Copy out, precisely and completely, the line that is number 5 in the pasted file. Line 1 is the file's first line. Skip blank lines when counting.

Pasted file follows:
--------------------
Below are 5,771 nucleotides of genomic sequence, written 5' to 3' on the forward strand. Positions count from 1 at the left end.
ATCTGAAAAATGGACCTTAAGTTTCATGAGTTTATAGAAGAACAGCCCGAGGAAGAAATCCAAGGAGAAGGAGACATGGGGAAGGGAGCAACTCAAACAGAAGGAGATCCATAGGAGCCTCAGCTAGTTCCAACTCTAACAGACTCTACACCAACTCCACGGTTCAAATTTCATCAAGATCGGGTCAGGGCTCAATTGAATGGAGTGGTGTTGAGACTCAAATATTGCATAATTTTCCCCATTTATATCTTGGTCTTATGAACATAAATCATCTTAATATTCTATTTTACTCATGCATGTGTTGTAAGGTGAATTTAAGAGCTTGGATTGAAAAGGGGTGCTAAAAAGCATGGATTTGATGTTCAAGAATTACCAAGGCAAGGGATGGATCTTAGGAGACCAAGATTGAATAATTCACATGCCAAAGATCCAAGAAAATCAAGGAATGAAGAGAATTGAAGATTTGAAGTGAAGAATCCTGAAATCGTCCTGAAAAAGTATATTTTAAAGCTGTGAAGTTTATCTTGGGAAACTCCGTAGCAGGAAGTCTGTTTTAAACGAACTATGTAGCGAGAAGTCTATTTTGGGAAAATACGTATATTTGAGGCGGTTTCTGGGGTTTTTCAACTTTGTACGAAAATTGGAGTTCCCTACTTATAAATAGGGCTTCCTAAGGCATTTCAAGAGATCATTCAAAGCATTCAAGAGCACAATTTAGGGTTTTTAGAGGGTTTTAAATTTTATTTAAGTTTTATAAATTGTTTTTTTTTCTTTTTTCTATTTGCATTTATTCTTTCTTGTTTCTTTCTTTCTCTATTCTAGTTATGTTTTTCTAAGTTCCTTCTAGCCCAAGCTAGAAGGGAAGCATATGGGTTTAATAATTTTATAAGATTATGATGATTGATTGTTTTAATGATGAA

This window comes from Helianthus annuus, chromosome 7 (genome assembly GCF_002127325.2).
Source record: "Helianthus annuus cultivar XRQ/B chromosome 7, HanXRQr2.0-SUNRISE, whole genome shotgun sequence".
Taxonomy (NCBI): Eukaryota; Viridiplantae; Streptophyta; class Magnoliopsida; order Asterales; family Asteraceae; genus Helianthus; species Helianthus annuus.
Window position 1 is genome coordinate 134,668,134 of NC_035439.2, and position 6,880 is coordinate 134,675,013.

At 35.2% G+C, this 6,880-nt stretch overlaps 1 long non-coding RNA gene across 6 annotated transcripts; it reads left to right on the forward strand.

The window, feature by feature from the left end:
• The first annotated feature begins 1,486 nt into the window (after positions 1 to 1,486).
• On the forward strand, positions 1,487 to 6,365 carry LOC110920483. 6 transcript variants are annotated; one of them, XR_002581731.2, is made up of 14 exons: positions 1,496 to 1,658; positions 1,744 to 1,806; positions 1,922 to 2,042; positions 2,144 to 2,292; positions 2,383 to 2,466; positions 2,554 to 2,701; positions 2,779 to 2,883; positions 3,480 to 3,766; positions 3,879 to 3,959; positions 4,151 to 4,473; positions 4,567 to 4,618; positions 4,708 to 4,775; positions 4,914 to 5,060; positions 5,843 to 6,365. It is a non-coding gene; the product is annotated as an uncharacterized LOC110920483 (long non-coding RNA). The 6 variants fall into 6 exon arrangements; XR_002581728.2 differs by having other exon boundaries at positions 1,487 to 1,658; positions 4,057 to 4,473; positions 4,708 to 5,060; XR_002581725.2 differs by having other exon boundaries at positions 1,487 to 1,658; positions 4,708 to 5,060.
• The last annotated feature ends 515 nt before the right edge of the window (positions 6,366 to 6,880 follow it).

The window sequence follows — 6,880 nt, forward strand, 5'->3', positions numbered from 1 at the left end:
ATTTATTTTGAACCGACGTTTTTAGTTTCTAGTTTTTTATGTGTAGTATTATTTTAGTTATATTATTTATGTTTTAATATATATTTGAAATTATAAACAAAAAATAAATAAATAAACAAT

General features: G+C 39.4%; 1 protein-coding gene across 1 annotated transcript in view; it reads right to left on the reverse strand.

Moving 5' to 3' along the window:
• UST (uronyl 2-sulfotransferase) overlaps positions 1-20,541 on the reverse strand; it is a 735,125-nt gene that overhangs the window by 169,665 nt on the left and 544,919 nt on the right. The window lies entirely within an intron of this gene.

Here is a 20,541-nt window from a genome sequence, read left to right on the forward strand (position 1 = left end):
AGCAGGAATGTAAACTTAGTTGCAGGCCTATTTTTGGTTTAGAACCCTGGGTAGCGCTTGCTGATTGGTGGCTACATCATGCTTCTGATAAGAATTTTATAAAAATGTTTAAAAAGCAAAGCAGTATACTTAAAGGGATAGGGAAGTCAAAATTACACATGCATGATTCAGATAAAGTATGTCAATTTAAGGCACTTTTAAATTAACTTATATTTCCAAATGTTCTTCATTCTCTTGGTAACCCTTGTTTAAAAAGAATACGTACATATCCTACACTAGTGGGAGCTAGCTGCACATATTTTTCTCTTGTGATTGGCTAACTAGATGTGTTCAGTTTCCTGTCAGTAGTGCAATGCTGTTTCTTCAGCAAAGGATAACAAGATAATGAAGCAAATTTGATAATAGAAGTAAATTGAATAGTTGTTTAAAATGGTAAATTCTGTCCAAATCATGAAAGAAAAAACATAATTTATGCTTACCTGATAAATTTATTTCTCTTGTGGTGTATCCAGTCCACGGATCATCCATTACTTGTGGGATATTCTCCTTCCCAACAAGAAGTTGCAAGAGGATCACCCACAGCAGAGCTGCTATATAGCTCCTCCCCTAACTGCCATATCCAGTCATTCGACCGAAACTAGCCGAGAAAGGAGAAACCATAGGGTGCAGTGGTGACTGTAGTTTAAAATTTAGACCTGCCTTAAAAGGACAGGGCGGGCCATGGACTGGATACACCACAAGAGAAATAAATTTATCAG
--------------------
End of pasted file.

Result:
Taxonomy (NCBI): Eukaryota; Viridiplantae; Streptophyta; class Magnoliopsida; order Asterales; family Asteraceae; genus Helianthus; species Helianthus annuus.